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Rescission

By Agreement

Mutual rescission, or rescission by agreement, is a discharge of both parties from the obligations of a contract by a new agreement made after the execution of the original contract but prior to its performance. Rescission by mutual assent is separate from the right of one of the parties to rescind or cancel the contract for cause, or pursuant to a provision in the contract.

The parties to an executory or incomplete contract can rescind it at any time by mutual agreement, even if the contract itself contains a contrary provision. A rescission by mutual assent can properly include a promise by either or both parties to make restitution as part of the contract of rescission.

The right to rescind is limited to the parties to the contract or those legally authorized to act for them. As with other contracts, the parties to the rescission agreement must be mentally competent.

Form The rescission agreement can be either written or oral. An implied agreement is also effective, provided the assent of the parties can be shown by their acts and the surrounding circumstances. An express rescission of a contract as a whole is adequate and effective, without specifically designating each and every clause to be rescinded.

Unless a statute provides otherwise, an oral rescission agreement is valid, even though the contract being rescinded contains a provision that it can be altered only in writing.

Assent All the parties to the contract must assent to its rescission because mutual rescission involves the formation of a new contract. A meeting of minds can be reached by an offer to rescind and an acceptance by the other party. One party to a contract cannot rescind it simply by giving notice to the other party that he or she intends to do so.

Although a breach of contract by one party is not an offer to rescind, the other party can treat the repudiation as an offer to rescind that he or she can accept, leading to rescission of the contract by mutual assent. Rescission must be clearly expressed, however, and the conduct of the parties must be inconsistent with the existence of the contract. The fact that some of the materials that form part of the subject matter of the contract have been returned is not conclusive as to whether rescission has occurred.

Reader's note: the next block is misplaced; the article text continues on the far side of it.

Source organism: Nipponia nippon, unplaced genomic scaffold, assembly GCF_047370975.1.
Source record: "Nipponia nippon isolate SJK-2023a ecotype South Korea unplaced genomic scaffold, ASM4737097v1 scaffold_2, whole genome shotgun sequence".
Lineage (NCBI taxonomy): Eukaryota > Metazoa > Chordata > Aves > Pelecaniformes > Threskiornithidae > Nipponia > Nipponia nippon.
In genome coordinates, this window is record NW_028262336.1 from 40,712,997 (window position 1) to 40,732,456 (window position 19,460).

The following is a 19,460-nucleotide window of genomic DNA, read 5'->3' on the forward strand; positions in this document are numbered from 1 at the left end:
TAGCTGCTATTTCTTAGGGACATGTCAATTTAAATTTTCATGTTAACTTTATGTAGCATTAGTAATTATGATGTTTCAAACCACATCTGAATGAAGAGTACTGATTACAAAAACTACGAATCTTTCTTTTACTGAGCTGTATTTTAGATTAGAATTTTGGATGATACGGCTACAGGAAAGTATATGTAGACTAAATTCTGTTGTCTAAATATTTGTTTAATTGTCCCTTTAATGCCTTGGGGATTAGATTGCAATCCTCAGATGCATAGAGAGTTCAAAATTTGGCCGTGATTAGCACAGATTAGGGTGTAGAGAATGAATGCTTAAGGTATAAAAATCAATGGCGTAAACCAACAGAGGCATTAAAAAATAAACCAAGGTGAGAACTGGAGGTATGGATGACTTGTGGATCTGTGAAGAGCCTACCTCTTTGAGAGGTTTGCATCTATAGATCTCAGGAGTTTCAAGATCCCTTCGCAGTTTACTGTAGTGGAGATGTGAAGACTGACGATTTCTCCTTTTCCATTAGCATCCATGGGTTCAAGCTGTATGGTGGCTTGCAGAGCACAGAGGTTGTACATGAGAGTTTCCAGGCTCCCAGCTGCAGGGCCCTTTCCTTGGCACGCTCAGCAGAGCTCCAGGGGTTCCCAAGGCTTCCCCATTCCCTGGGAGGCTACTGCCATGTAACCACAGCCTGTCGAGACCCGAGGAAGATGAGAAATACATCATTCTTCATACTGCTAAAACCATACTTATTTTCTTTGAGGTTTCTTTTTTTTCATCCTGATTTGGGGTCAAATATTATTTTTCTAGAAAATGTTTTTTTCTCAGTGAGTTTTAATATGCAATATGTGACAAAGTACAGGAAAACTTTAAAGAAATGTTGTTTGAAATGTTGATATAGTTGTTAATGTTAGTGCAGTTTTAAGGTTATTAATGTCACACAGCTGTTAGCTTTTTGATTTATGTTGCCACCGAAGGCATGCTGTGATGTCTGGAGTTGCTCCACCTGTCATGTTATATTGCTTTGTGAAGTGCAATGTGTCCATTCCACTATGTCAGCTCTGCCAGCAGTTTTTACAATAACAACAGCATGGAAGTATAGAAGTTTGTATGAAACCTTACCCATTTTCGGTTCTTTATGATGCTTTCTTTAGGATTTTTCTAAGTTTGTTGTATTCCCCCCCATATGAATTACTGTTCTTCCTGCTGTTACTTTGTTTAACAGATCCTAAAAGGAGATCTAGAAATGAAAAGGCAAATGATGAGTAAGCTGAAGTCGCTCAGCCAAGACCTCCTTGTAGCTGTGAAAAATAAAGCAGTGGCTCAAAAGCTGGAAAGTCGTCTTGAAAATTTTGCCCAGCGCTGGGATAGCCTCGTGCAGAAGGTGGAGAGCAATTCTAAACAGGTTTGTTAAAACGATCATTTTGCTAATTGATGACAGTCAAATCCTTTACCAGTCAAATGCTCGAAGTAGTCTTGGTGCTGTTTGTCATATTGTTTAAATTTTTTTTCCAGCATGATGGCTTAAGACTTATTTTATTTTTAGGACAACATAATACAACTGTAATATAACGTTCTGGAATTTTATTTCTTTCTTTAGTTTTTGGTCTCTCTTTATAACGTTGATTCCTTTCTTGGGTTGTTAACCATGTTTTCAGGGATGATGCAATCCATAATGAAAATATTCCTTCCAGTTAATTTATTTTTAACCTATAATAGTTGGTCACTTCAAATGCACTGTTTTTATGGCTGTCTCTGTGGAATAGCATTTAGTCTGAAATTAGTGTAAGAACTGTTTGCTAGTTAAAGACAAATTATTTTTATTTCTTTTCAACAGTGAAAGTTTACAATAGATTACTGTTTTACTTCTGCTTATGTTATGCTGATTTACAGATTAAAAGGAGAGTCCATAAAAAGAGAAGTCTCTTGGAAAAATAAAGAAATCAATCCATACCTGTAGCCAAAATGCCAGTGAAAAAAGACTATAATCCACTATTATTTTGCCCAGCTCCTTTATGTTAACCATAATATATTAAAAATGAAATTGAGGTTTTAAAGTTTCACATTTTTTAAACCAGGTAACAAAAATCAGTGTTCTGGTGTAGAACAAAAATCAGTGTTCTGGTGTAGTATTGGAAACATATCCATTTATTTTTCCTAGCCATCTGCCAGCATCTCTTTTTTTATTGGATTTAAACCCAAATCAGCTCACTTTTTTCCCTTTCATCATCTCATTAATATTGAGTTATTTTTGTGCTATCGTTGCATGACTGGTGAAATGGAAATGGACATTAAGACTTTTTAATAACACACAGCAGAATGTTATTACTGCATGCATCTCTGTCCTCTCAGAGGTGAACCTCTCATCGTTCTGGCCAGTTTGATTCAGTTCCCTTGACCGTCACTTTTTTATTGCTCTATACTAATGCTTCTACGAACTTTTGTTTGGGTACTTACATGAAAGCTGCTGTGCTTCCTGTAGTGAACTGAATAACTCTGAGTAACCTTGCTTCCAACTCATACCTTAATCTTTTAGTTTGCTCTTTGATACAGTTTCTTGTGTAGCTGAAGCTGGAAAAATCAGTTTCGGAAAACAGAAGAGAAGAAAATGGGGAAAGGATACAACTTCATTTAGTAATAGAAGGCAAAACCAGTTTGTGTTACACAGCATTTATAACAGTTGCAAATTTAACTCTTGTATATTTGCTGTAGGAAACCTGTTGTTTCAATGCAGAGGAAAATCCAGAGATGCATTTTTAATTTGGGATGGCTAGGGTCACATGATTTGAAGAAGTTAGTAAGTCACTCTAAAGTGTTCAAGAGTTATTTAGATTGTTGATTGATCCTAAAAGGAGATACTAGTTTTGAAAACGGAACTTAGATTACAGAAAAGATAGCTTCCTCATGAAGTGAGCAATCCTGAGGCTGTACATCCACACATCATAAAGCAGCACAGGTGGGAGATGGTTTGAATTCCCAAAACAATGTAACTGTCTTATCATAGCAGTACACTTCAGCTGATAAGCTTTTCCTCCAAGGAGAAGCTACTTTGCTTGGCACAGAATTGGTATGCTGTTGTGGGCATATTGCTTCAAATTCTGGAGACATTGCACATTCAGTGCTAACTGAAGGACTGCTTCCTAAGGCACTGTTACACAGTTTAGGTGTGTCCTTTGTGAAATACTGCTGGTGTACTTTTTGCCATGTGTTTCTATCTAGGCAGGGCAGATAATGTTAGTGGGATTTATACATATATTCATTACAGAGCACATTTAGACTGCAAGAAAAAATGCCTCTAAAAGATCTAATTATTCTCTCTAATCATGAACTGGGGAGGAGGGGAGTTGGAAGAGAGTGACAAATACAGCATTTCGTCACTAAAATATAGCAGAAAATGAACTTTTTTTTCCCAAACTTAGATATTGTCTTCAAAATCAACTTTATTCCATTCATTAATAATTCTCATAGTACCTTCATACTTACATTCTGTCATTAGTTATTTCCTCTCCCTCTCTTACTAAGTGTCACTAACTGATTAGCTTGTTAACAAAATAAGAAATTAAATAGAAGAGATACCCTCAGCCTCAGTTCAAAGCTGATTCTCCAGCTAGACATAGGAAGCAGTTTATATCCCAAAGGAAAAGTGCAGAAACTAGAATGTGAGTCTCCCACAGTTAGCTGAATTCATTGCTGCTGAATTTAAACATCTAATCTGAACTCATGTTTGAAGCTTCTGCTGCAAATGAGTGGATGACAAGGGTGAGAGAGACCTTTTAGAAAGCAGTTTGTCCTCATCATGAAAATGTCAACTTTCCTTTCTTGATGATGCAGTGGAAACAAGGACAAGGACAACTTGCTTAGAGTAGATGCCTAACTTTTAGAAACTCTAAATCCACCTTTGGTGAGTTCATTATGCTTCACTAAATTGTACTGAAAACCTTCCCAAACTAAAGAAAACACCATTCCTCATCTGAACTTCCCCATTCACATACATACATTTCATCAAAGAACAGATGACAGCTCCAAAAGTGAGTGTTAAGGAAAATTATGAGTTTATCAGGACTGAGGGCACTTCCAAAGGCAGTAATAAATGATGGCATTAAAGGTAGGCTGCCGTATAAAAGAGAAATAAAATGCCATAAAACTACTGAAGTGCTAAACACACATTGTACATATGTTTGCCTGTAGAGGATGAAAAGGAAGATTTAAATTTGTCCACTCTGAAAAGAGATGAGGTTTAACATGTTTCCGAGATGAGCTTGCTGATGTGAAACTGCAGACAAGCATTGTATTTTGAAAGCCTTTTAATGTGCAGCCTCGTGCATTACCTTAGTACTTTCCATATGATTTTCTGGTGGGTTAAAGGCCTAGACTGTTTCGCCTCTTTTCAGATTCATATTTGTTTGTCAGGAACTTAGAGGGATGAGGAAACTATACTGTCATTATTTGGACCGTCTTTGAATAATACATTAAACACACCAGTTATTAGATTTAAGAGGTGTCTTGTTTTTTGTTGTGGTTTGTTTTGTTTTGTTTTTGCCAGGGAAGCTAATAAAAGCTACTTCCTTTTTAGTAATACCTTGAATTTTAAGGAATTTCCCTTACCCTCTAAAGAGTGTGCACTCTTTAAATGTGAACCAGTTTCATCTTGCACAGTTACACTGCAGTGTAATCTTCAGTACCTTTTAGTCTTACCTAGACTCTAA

Consideration An agreement to rescind a prior contract must be based on a sufficient consideration, an inducement. When a contract remains executory on both sides, an agreement to rescind by one side is sufficient consideration for the agreement to cancel on the other, and vice versa. If the contract has been executed on one side, an agreement to rescind that is made without any new consideration is void, that is to say of no legal force or binding effect.

Operation and Effect The mutual rights of the parties are controlled by the terms of their rescission agreement. The parties are generally restored to their original rights in regard to the subject matter. They no longer have any rights or obligations under the rescinded contract, and no claim or action for subsequent breach can be maintained.

Whether rights or obligations already accrued are abandoned when the contract is rescinded in the COURSE OF PERFORMANCE depends on the intention of the parties, as deduced from all attending facts and circumstances, and on whether the parties have reserved such rights. Recovery can be allowed, however, for partial performance.

Additional topics

Law Library - American Law and Legal InformationFree Legal Encyclopedia: Reputation to Owen Josephus RobertsRescission - By Agreement, Wrong Or Default Of Adverse Party, Nonperformance Or Breach - Inadequate Consideration, Time